Theater Review

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Cast sparkles in “Gem of the Ocean”

By Juliet Schoen/Staff Writer

It’s a treat to visit with the black folks in August Wilson’s new play, “Gem of the Ocean,” now at the Ahmanson Theatre through Sept. 7. The residents of a faded house in Pittsburgh are well-limned characters who gain your respect and admiration. The year is 1904, just about 40 years after the end of the Civil War, and it comes as a shock to realize that some of the blacks have actually been slaves or experienced harrowing escapes from the South.

Have they achieved the freedom that was promised? The rules for black and white are still different at the turn of the last century. The action revolves around the suicide of a young black man who prefers death to incarceration for a crime he did not commit. The real criminal comes to the house to consult with Aunt Ester who has a reputation for “washing souls.” In a brilliant but harrowing scene, she calls up the ghosts of all the Negroes who were brought over from Africa in appalling conditions. The dead lie in a “City of Bones.”

Wilson has a way of creating unique characters. Although they are certainly not Irish, they have the gift of gab. The play runs about three hours, much too long, but it is difficult to decide which scene or monologue should be cut.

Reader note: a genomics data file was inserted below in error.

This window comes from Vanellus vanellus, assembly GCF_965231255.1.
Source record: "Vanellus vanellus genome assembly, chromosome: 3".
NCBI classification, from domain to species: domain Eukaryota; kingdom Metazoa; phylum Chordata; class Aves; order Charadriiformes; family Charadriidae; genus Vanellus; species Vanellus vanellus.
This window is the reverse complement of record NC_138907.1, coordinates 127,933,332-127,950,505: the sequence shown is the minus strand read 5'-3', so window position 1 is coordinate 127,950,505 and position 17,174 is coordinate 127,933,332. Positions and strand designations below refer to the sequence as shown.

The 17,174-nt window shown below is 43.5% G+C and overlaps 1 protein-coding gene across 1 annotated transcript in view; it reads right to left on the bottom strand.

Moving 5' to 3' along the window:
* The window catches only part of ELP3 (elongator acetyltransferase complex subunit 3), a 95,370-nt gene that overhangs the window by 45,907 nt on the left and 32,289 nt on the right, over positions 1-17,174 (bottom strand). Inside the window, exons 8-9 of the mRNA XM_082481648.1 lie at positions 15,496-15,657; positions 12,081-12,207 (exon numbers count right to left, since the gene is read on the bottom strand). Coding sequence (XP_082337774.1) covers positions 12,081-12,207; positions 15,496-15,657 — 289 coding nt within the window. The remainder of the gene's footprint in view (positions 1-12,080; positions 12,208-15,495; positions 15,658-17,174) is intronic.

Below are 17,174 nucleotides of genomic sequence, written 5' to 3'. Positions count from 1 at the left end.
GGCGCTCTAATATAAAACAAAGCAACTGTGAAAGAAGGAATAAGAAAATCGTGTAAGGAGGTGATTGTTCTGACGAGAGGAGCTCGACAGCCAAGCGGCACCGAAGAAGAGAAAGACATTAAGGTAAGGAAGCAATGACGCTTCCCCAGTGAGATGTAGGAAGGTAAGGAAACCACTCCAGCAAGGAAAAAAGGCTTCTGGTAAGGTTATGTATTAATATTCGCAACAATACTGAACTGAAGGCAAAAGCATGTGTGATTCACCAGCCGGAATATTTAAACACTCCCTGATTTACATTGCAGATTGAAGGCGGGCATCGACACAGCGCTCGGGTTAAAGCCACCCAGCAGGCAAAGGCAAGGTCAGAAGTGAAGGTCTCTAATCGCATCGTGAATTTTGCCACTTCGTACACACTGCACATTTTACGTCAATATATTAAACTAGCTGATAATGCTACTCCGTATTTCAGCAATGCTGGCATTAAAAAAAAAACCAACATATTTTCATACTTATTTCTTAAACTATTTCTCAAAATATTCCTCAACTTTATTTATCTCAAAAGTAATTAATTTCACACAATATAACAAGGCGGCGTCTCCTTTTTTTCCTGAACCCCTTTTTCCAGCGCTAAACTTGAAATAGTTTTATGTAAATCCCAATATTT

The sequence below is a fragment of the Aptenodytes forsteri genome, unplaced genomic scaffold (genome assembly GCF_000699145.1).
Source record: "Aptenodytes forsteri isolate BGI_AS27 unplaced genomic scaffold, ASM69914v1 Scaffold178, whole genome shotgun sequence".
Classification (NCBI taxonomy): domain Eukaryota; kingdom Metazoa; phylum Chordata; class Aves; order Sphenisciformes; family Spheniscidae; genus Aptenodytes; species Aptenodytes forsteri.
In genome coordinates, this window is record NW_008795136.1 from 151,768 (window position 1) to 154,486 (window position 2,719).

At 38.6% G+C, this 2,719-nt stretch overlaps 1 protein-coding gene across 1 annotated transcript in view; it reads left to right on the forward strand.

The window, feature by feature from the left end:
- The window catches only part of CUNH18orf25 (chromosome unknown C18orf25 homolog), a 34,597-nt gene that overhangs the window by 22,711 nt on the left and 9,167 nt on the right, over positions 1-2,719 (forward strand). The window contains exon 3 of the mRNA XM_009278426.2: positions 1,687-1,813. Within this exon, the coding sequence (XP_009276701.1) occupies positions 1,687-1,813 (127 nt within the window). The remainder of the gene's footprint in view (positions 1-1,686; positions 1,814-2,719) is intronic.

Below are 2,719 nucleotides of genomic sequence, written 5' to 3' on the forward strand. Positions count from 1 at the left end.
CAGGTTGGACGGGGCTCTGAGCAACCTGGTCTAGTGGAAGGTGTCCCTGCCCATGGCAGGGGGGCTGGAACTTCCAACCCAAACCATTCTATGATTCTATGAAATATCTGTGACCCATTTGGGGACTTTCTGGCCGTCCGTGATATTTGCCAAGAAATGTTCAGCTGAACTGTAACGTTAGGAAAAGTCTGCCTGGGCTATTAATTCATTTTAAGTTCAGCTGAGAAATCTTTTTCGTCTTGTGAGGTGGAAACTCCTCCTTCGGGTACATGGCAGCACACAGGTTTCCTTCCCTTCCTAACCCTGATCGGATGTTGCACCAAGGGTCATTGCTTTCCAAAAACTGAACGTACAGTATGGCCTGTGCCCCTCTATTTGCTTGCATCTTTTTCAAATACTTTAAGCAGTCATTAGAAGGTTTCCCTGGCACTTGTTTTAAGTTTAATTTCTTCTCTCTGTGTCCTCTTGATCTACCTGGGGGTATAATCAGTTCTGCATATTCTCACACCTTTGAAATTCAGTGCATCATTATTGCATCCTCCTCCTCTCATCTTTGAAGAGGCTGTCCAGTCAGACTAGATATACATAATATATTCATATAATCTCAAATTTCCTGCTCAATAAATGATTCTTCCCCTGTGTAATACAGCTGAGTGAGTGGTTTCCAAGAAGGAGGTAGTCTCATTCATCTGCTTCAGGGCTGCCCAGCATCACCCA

Phylicia Rashad is marvelous as the sage Aunt Ester, who can talk the talk and walk the walk of an ancient woman. Her dedicated suitor is played with relish by Anthony Chisholm who is given the interesting name of Solly Two Kings.

John Earl Jelks has the difficult role of the sinner who has the unusual, and ironic, first name of “Citizen.’ He is mesmerizing during the exorcism scene. Another tough role is played with power by Peter Francis James as a black policeman who is brutal while standing up for the law. Yvette Ganier plays Black Mary, convincing as a hard-working housekeeper who keeps busy during the entire play. Others in the excellent cast are Rutherford Selig and Al White.

The old house has been beautifully created by set designer David Gallo and the period costumes are just right, thanks to Constanza Holder. The action runs smoothly under the hands of director Marion McClinton.

Now, at the beginning of a new century, August Wilson makes us wonder how far the blacks have come since the beginning of the century before.